While Panasonic hasn’t bought into the gesture-recognition hyperbole just yet, with the DT65 (along with its WT and FT siblings) it does now offer a sophisticated level of voice interaction, although its approach is somewhat different to that from Samsung. Speaking into the touchpad controller (or a smartphone running the accompanying Panasonic app), you can navigate and activate functions (control channel, volume media and coloured buttons) via a list of preset phrases. Obviously talking into the touchpad makes a lot more sense than bellowing across the room and overall accuracy is very high.
The TX-L47DT65 ushers in big changes to the screen’s online functionality. New this year is My Home Screen, a customisable interface that supports multiple users. For the most part, it’s an interesting approach. You can basically cherry-pick the number of apps and widgets you want to be confronted with on your default Home Screen, as well as choose a shortcut channel guide. However, the system is so tightly knit into the interface that it can feel like a barrier between you and your TV shows.
The DT65's picture quality is good, but not class-leading. HD looks crisp and the viewing-angle, as you might expect of IPS glass, is very accommodating. However, the set doesn’t offer pure, dark blacks, although it does go acceptably noirish while retaining detail in the shadows, thanks largely to 16-zone local dimming. Colour performance is fine, although reds have a tendency to veer towards orange. The screen features Panasonic’s new Hexa engine, essentially a suite of six different technologies applying colour correction, noise reduction and text-smoothing to both high-definition and standard sources.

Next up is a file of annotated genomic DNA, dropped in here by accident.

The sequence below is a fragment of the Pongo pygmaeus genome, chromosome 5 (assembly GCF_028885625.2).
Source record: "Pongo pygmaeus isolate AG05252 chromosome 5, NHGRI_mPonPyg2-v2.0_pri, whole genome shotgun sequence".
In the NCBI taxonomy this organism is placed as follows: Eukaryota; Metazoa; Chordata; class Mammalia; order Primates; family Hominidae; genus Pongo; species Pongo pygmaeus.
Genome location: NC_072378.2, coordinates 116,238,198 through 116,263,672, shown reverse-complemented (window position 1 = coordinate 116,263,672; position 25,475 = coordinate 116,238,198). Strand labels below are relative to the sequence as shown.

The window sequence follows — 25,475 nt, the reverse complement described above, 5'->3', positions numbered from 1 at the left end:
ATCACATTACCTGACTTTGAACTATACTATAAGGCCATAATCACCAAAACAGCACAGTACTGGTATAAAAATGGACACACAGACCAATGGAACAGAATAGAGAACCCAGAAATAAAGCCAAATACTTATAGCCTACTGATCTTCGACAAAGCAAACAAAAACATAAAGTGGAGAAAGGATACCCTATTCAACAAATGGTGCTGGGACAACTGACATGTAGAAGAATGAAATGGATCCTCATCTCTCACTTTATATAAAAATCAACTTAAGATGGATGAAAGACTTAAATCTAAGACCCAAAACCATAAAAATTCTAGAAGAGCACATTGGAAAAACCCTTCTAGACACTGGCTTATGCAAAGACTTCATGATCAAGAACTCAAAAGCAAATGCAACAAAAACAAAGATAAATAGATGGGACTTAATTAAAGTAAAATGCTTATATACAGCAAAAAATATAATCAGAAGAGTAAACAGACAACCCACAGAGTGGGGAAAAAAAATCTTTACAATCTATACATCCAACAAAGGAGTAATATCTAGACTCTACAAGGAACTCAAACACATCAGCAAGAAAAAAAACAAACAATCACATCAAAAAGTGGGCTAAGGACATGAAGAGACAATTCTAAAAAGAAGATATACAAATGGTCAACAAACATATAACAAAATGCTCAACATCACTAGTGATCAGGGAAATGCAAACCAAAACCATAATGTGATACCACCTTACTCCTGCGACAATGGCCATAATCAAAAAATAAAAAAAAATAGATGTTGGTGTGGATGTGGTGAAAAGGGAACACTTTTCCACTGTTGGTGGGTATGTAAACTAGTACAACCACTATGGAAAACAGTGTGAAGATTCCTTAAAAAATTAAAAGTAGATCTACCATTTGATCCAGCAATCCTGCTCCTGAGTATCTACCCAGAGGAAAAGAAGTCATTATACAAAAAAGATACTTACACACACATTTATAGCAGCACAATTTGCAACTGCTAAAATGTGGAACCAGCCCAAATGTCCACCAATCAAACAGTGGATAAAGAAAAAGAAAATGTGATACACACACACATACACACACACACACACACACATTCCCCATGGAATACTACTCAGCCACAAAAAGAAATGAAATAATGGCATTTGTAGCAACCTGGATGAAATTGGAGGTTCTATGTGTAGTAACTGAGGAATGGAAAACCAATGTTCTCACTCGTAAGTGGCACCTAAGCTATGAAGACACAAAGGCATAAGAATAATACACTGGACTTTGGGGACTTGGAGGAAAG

To retain motion clarity there’s 1600Hz BLS (Backlight Scanning); most of us have long since given up trying to make any sense of the numerical grading given to high frame-rate/black insertion modes by marketeers. We all just assume it all makes perfect sense and move on. The reality is a little different.